7. Specs and the City
Season 25 Episode 11 – Jan. 26, 2014
Directed by Lance Kramer, written by Brian Kelley
“Specs and the City” isn’t a holiday episode: the sign outside the Springfield Nuclear Plant still reads “Merry Christmas, the happiest workday of the year.” But it opens when Mr. Burns bestows the first cool gift his nuclear working troglodytes have ever gotten at year end, far superior to the usual anti-stress ball that warns “one more squeeze and you’re fired.”
Oogle Goggles won’t protect your eyes from the spilled vats of acid which ate through Radioactive Man, but they will shield you from reality, trading it in for enhanced reality. The prescient state-of-the-art solar-powered computer glasses act like a GPS-generated Google search, and can point out interesting locales, fascinating facts, and the real ingredients of Krusty Burgers: 17% Hamster bedding, 49% newspaper inserts, 34% sand emptied out of bathing suits.
The device is mainly an insidious espionage tool from Mr. Burns but, as the episode took its title from the HBO series Sex and the City, the Oogle Goggles have more urbane uses. The sequence where Homer is guided through a bedroom romp with Marge doesn’t miss a spot, or appropriate pause for sweet talk. The goggles probably even remind Homer to buy flowers.
You can’t give a wedgie to a bully who doesn’t wear underwear, and you shouldn’t have to buy the world’s greatest Valentine’s Day card for one. Bart takes on both Nelson and Valentine’s Day, a bully whether you’re wearing goggles or not. No matter how hard you try it’s never right, so why try?
The “Wednesday” sequence is sublime. As a mother and a wife, Marge puts up with a lot. Homer may be down to two beers in the shower, but he also converted all their money into the euro, a sandwich, not the official currency of the EU. It turns out, those rumors about moms wanting things are true, and all that enabling drains you by Tuesday nights. Marge needs her reset every Wednesday, when she sees, as Homer learns through the omniscient spectacles, a therapist.
6. The Book Job
Season 23 Episode 6 – Nov. 20, 2011
Written by Dan Vebber. Directed by Bob Anderson.
“The Book Job” is an expert parody of heist movies, with a direct focus on Ocean’s Eleven, but revealing the thievery of assembly-line book publishing. Lisa, having encountered an actor playing her favorite author, T.R. Francis, becomes disenchanted with children’s novels put together in executive boardrooms using the latest market research, allowing writers to churn out ten books a year.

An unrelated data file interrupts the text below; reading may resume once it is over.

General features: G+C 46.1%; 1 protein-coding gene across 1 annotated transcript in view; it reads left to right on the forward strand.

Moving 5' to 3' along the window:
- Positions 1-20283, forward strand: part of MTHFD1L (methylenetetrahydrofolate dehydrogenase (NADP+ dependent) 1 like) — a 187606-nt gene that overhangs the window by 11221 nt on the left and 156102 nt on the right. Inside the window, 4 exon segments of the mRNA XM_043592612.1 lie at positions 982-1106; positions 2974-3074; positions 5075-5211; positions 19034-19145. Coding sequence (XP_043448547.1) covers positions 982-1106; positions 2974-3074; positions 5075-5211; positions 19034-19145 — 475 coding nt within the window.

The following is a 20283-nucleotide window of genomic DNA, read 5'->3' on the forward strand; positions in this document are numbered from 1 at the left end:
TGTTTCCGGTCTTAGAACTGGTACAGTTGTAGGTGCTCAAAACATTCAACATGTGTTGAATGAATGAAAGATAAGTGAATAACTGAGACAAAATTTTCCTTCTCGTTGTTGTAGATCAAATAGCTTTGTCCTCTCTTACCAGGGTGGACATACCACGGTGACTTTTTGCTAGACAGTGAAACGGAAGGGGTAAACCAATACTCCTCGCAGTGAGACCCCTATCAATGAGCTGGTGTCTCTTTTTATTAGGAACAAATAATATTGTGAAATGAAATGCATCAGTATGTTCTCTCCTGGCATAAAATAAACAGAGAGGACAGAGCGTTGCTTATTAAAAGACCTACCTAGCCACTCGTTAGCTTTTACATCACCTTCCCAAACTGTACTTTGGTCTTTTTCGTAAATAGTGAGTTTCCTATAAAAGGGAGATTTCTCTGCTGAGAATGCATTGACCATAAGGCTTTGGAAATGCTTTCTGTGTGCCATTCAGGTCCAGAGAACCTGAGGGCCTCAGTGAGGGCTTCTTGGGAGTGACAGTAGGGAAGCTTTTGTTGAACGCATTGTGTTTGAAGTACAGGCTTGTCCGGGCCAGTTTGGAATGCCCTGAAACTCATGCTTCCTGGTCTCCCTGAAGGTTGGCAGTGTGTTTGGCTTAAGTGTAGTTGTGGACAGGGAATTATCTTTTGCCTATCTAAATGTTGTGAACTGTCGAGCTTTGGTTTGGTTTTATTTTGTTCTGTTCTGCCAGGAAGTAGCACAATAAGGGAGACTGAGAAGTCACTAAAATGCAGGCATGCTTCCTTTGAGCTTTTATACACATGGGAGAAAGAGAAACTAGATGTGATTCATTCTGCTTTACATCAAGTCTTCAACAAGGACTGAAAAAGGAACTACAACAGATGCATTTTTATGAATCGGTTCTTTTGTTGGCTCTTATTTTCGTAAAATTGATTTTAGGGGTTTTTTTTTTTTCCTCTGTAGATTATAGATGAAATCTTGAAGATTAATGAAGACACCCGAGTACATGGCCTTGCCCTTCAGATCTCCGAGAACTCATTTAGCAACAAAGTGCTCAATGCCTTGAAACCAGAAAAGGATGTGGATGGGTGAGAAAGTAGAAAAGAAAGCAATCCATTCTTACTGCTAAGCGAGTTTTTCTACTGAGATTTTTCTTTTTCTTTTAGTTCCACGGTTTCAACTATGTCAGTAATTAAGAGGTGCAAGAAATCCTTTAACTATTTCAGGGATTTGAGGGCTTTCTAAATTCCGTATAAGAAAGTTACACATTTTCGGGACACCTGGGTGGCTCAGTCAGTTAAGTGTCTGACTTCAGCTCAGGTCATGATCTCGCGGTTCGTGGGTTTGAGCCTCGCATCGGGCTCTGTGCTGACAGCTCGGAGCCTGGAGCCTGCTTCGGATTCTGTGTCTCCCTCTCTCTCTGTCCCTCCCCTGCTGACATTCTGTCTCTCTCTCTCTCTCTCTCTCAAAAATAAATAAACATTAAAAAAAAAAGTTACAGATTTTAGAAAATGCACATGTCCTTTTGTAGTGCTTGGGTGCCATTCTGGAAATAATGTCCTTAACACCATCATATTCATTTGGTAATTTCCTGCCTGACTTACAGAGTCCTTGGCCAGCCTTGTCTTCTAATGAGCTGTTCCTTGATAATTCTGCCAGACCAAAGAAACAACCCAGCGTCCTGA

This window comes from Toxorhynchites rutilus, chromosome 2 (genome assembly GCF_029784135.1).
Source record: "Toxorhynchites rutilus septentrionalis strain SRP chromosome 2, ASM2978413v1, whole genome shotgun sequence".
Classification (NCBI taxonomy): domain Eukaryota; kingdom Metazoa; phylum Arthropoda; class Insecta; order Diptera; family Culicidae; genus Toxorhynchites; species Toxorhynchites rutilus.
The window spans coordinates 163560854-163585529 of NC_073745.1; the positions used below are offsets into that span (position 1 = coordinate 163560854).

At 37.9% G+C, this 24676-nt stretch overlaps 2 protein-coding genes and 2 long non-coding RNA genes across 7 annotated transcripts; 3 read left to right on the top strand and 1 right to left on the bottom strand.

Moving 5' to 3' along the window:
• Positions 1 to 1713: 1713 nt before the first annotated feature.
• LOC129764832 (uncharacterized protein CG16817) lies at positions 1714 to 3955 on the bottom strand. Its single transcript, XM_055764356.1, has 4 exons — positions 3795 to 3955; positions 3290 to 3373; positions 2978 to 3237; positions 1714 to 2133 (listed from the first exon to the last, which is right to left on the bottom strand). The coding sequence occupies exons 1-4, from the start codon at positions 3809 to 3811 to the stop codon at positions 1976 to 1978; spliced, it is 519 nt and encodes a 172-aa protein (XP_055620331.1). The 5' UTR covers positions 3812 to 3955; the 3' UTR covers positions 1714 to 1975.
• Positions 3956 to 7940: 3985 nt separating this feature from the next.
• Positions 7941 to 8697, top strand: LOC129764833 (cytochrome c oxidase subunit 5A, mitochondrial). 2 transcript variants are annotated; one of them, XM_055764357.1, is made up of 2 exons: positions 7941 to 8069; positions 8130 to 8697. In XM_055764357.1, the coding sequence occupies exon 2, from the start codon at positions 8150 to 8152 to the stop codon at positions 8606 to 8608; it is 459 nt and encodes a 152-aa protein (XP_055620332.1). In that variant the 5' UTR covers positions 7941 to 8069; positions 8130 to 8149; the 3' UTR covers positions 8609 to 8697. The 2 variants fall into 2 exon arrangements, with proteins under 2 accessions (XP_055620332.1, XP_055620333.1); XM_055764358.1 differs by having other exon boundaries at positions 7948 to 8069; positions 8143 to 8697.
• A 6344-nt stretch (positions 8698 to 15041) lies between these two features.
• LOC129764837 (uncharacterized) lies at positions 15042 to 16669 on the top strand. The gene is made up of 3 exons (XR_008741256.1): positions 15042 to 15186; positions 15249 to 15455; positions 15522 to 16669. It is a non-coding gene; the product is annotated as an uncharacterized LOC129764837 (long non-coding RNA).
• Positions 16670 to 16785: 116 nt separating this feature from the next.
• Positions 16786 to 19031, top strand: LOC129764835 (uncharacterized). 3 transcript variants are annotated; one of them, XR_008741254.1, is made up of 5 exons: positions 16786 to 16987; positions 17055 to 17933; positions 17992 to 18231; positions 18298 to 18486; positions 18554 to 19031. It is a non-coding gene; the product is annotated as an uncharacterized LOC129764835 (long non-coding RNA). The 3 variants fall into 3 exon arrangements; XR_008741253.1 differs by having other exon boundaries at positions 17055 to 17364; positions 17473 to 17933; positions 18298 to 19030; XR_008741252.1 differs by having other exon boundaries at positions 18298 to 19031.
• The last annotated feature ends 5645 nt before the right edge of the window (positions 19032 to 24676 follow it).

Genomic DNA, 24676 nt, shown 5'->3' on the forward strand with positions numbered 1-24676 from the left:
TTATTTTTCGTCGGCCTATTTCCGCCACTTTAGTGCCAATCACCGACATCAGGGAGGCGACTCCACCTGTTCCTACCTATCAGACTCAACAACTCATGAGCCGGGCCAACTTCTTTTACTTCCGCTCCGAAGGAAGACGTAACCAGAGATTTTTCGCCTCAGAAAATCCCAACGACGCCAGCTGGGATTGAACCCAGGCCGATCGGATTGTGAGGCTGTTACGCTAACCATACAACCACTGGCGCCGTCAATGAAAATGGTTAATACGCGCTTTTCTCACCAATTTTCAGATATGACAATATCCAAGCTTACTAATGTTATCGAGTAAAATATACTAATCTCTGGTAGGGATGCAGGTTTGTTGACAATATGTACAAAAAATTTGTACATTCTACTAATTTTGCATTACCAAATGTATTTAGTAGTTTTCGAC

Hearing this, however, Homer envisions the perfect crime: The Book Job, which brings the show into Steven Soderbergh territory. He puts together “The Crew,” which flashes as a title card, just like in the movies: Seymour Skinner, who knows how pre-tweens think; Patty Bouvier, a fantasy literature buff; Moe, whose eyes tear up over more than his pickled onions; and Professor Frink, who owns a computer. Guest voice, author Neil Gaiman, wants to join, and is promptly put to work with a lunch order. Bart lays down the new outline.
“The vampire genre is all sucked out,” Bart says, “all we gotta do is find a new monster to be our hero.” Moe would be far too frightening for impressionable young minds, but the concept works if you replace him with an orphan troll living under the Brooklyn Bridge, in school with cool elves, pixie cheerleaders, and the stoners are gargoyles, just like on Netflix’s Wednesday. Yes, The Simpsons predicted that too. The writing gaggle flesh out the perfect Young Adult Novel. Seeing her father’s new endeavor for what it is, a book mill, Lisa decides to write her own novel, and immediately hits writer’s block.
The Heist happens at the Springfield Book Fair, with a consultation with the head of TweenLit, Inc., and Lisa provides “The Score,” where the crew steal their book back in “The Actual Heist.” It’s more than a latte at Bookaccino’s, it’s the hit novel they are going to sell, credited to Gaiman.
5. Bart vs. Itchy and Scratchy
Season 30 Episode 18 – March 24, 2019
Written by Megan Amram. Directed by Chris Clements.
Principal Skinner does not negotiate with terrorists. He just gives in. With “Bart vs. Itchy & Scratchy,” The Simpson caved to modernization, giving equal time for the bad girls to teach the poster-child bad boy a lesson in uproarious disruption.